The customs guy knocked on the door and asked for our passports. I handed mine to him first. He looked at the cover, saw “United States,” and said “OH American! Great!” and didn’t really even look at my passport and gave it back to me. He examined the Canadian girls' and Italian woman's passport and ticket without comment.

However the Turkish and Brazilian guy did not get such nice treatment. Instead of smiles and small talk, their documents were thoroughly scrutinized and the customs officials asked them leading questions, trying to get them to admit that had illegal substances. Unsurprisingly, there was nothing wrong with any thing in their luggage. And as if that wasn't bad enough the Italian woman woke up in the middle of the night and started yelling things I had no chance of understanding. The Brazilian guy looked at her really weirdly and turned to us and the other girls and said, I am not trying to steal from anyone. I was looking for a tissue in my pocket. So then, the Italian woman kept semi yelling (keep in mind it’s about 3 a.m. at this point) and miming that the Brazilian guy had been rifling through his own pocket. At which point, I summoned the very meanest, stop talking right now teacher look I could muster for this crazy, rude lady. If she had spoken English, I would have had more than a few choice words for her. And went back to sleep. But apparently this was too much for the Canadian girls and they got up and left. I was fine with this because they had been two of the most annoying people I had met in a long time.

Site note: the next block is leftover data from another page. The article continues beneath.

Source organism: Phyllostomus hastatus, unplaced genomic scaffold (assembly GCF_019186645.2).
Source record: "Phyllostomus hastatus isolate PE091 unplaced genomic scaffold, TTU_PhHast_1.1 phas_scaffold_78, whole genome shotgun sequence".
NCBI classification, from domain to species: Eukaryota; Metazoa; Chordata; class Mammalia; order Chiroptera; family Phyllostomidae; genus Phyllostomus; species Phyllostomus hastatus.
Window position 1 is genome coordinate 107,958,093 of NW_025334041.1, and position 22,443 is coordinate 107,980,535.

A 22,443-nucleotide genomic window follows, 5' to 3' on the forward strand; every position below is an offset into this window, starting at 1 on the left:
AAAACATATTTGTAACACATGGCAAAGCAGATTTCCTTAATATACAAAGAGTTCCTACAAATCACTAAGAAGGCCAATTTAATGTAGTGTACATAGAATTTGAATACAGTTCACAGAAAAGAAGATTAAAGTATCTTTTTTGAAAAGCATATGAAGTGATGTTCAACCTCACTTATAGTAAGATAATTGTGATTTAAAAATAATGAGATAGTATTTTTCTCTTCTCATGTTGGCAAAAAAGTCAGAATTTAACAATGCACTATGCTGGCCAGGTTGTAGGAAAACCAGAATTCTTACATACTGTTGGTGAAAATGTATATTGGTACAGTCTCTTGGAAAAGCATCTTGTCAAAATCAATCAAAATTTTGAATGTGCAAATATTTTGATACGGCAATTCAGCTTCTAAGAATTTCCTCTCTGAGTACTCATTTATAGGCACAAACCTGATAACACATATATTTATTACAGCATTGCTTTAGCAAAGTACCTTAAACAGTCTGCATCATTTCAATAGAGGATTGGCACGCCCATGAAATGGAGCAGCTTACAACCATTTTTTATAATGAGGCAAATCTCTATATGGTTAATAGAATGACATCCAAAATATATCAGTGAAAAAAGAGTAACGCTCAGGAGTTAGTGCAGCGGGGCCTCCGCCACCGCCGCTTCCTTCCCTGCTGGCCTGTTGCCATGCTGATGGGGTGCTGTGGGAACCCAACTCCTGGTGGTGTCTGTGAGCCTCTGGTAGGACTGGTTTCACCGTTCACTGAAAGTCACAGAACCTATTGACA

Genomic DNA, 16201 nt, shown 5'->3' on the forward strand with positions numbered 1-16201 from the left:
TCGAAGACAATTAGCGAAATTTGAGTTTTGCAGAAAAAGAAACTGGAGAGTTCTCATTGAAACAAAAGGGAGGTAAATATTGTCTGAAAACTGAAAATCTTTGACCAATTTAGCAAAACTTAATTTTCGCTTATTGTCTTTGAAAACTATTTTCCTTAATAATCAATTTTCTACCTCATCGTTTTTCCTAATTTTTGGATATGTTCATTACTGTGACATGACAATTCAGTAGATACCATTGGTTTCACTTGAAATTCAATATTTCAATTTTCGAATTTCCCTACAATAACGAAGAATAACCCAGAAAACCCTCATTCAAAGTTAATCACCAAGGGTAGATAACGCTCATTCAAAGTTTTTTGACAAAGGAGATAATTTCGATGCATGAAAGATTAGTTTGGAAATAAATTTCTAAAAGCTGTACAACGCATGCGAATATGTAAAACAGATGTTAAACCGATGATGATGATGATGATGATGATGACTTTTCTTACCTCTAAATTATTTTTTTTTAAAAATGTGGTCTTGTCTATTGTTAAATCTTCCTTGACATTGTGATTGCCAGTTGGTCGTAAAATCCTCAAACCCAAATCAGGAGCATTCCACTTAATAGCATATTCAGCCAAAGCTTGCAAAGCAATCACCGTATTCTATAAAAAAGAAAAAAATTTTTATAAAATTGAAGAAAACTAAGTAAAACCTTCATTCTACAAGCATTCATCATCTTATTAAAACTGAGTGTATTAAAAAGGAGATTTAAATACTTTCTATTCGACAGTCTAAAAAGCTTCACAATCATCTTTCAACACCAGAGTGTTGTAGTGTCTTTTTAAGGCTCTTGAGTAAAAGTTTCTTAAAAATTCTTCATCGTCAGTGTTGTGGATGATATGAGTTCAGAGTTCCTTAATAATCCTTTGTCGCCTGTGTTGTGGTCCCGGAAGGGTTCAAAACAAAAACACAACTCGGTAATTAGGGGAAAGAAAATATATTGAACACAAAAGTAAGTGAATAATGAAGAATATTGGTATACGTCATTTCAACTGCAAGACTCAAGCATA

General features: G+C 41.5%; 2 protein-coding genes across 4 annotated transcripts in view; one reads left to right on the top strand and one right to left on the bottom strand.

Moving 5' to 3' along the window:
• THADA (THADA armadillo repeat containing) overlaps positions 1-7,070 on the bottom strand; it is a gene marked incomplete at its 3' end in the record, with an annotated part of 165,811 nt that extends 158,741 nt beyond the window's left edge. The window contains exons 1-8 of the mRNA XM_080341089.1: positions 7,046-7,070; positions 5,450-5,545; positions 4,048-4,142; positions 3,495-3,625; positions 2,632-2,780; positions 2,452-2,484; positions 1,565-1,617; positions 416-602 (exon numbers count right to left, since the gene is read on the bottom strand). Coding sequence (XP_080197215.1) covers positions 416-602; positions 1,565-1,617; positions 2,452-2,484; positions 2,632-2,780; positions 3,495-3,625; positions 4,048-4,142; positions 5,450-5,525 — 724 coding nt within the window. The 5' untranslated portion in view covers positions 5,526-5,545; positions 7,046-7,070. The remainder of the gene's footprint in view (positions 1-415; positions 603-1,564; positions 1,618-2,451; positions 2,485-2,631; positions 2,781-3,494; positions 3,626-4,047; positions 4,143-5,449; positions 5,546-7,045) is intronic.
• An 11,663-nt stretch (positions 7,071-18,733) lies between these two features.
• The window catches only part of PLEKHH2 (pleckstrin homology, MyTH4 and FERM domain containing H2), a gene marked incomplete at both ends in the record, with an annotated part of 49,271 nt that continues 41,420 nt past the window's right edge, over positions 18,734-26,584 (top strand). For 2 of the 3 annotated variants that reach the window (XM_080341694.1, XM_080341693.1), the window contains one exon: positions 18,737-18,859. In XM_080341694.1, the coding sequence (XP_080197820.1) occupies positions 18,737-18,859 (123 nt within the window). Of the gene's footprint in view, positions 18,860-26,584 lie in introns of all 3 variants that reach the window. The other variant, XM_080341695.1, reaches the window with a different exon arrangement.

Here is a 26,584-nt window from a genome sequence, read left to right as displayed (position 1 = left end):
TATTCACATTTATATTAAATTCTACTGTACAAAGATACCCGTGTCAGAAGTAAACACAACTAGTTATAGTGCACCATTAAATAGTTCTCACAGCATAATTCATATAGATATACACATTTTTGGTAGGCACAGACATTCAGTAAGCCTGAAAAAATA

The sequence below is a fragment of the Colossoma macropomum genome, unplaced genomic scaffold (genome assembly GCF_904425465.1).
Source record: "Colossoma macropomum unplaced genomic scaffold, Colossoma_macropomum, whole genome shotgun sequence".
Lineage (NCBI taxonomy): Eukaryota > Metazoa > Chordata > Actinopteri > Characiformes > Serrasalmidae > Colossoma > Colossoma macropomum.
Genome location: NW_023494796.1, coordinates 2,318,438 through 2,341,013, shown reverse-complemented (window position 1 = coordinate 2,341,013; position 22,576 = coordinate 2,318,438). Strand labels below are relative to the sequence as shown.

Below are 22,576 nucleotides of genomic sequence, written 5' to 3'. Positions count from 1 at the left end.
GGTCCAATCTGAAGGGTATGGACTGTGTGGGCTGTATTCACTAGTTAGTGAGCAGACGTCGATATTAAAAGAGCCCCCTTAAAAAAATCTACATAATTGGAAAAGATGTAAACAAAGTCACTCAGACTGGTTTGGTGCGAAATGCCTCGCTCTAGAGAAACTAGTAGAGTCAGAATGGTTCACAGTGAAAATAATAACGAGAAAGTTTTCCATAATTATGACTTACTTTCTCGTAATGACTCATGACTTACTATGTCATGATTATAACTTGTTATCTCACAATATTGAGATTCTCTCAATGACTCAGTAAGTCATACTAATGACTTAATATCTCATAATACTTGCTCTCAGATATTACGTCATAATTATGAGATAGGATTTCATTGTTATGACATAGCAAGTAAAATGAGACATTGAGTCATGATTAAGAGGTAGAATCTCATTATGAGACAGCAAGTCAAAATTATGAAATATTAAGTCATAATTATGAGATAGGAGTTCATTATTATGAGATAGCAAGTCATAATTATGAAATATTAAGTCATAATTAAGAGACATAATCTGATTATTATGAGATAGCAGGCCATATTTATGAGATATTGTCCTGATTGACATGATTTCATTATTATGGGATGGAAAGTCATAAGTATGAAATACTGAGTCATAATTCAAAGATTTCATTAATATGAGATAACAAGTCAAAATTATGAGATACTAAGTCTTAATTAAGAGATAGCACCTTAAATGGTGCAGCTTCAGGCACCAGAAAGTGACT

This whole ordeal was really troublesome, and none of the problems were even directed at me. And I know that is truly is only a mild form of discrimination. Nothing really came of their bags being searched. But it shows a bigger problem. And I felt so helpless to stop it or make anything better.

All things considered, I really enjoyed my time in Germany and look forward to going back. I definitely saw a lot more of the world, not just physically, but about the state of the world. I met some really cool people from all over, but I saw how much progress we still need to make to say that we truly live in a better world.

Pictures are up on Google + and will be on Facebook shortly!